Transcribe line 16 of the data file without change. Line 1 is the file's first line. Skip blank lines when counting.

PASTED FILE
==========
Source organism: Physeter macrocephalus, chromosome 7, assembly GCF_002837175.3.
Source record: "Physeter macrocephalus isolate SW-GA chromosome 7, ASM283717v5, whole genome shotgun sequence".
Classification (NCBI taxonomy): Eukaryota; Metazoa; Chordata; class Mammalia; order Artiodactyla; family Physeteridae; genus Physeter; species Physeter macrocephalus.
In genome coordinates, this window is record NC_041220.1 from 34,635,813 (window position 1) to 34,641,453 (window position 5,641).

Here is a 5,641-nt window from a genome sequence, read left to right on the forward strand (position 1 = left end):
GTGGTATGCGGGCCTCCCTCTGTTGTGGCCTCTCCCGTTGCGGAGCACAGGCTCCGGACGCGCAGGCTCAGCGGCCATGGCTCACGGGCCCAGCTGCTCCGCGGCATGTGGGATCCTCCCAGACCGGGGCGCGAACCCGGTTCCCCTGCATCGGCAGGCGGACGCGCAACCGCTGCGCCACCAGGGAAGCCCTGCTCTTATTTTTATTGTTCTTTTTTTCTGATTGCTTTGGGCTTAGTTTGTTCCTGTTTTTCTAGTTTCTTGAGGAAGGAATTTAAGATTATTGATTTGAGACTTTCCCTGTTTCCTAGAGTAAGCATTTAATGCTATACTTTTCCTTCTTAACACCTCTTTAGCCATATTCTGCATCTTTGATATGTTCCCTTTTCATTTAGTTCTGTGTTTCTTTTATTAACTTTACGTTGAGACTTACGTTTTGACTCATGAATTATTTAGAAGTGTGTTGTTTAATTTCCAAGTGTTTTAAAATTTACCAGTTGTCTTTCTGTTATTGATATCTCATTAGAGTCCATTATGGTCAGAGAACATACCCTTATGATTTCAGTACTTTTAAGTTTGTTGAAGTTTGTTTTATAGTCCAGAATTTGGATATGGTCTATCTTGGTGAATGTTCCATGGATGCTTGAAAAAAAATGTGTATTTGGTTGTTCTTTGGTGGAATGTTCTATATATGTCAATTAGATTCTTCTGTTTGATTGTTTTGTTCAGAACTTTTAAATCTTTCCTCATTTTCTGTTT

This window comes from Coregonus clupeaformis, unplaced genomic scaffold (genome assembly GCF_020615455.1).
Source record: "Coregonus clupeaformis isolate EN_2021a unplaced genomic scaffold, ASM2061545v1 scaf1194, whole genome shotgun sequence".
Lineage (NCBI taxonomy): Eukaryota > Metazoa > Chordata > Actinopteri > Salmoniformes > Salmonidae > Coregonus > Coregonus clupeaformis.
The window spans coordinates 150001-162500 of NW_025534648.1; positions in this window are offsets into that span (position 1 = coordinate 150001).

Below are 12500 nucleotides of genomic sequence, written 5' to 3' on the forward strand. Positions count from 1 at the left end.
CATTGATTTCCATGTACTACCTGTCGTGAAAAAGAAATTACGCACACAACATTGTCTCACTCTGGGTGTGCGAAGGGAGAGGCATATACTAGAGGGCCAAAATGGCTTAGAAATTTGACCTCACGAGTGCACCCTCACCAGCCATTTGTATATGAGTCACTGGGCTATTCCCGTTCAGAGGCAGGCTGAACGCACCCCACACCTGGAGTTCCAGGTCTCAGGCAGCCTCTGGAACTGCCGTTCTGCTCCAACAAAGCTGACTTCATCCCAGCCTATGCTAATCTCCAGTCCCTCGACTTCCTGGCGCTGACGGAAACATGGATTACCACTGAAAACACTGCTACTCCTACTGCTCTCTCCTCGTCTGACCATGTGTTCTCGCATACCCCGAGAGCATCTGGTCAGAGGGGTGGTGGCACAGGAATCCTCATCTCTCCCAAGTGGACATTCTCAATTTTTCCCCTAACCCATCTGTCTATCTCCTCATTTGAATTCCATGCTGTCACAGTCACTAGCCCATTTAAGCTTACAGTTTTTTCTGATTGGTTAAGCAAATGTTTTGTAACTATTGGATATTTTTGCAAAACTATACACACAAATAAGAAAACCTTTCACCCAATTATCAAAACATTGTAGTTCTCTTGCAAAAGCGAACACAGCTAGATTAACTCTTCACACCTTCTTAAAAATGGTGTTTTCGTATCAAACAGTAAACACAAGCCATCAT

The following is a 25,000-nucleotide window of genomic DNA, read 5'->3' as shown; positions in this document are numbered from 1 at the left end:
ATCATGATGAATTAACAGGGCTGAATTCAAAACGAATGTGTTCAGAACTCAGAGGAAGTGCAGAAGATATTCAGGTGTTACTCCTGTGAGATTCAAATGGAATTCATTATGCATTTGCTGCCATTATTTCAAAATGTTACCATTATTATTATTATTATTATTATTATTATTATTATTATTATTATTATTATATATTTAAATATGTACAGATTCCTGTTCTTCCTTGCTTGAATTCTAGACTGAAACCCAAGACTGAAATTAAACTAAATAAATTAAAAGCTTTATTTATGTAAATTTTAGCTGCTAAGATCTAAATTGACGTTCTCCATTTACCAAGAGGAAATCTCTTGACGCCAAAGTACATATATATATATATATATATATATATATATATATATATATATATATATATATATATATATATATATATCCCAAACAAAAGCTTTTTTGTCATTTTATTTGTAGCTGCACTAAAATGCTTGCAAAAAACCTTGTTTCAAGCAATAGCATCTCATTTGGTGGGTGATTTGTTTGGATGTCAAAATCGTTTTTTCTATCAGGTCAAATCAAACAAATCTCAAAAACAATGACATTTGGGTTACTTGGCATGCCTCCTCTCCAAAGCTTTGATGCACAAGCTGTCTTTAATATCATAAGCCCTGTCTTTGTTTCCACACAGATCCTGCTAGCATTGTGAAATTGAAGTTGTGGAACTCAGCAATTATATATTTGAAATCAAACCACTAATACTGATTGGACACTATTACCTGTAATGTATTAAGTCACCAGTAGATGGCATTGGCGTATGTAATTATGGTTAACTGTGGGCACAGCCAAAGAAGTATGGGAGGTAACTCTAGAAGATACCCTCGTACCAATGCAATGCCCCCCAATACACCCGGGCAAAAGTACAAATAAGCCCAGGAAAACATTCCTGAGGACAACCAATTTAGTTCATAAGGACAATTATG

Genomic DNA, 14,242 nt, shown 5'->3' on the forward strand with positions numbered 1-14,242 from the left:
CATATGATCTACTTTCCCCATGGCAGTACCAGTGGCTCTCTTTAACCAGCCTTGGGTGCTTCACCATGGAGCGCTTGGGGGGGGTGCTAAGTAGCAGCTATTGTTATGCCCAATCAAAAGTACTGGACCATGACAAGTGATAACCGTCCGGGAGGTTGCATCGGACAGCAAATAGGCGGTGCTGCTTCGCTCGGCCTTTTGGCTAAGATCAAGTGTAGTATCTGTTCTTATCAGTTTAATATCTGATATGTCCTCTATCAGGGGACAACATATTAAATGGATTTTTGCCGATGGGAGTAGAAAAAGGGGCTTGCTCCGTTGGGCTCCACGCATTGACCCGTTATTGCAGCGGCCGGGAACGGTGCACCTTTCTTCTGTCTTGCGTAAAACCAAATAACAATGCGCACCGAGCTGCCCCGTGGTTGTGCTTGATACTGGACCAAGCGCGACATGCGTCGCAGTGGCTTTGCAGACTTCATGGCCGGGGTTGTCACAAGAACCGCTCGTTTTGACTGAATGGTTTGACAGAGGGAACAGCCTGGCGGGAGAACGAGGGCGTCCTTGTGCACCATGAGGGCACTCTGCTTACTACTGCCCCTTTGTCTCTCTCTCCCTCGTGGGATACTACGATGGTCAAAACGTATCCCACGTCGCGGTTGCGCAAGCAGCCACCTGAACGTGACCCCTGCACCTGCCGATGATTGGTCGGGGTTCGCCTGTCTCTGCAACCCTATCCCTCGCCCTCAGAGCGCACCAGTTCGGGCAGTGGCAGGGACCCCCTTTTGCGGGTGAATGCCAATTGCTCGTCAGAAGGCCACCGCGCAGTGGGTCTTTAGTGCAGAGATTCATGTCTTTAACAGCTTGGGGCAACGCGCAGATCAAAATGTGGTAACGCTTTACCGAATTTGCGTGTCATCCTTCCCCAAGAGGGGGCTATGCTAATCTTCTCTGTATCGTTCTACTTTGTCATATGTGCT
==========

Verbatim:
CATATGATCTACTTTCCCCATGGCAGTACCAGTGGCTCTCTTTAACCAGCCTTGGGTGCTTCACCATGGAGCGCTTGGGGGGGGTGCTAAGTAGCAGCTATTGTTATGCCCAATCAAAAGTACTGGACCATGACAAGTGATAACCGTCCGGGAGGTTGCATCGGACAGCAAATAGGCGGTGCTGCTTCGCTCGGCCTTTTGGCTAAGATCAAGTGTAGTATCTGTTCTTATCAGTTTAATATCTGATATGTCCTCTATCAGGGGACAACATATTAAATGGATTTTTGCCGATGGGAGTAGAAAAAGGGGCTTGCTCCGTTGGGCTCCACGCATTGACCCGTTATTGCAGCGGCCGGGAACGGTGCACCTTTCTTCTGTCTTGCGTAAAACCAAATAACAATGCGCACCGAGCTGCCCCGTGGTTGTGCTTGATACTGGACCAAGCGCGACATGCGTCGCAGTGGCTTTGCAGACTTCATGGCCGGGGTTGTCACAAGAACCGCTCGTTTTGACTGAATGGTTTGACAGAGGGAACAGCCTGGCGGGAGAACGAGGGCGTCCTTGTGCACCATGAGGGCACTCTGCTTACTACTGCCCCTTTGTCTCTCTCTCCCTCGTGGGATACTACGATGGTCAAAACGTATCCCACGTCGCGGTTGCGCAAGCAGCCACCTGAACGTGACCCCTGCACCTGCCGATGATTGGTCGGGGTTCGCCTGTCTCTGCAACCCTATCCCTCGCCCTCAGAGCGCACCAGTTCGGGCAGTGGCAGGGACCCCCTTTTGCGGGTGAATGCCAATTGCTCGTCAGAAGGCCACCGCGCAGTGGGTCTTTAGTGCAGAGATTCATGTCTTTAACAGCTTGGGGCAACGCGCAGATCAAAATGTGGTAACGCTTTACCGAATTTGCGTGTCATCCTTCCCCAAGAGGGGGCTATGCTAATCTTCTCTGTATCGTTCTACTTTGTCATATGTGCT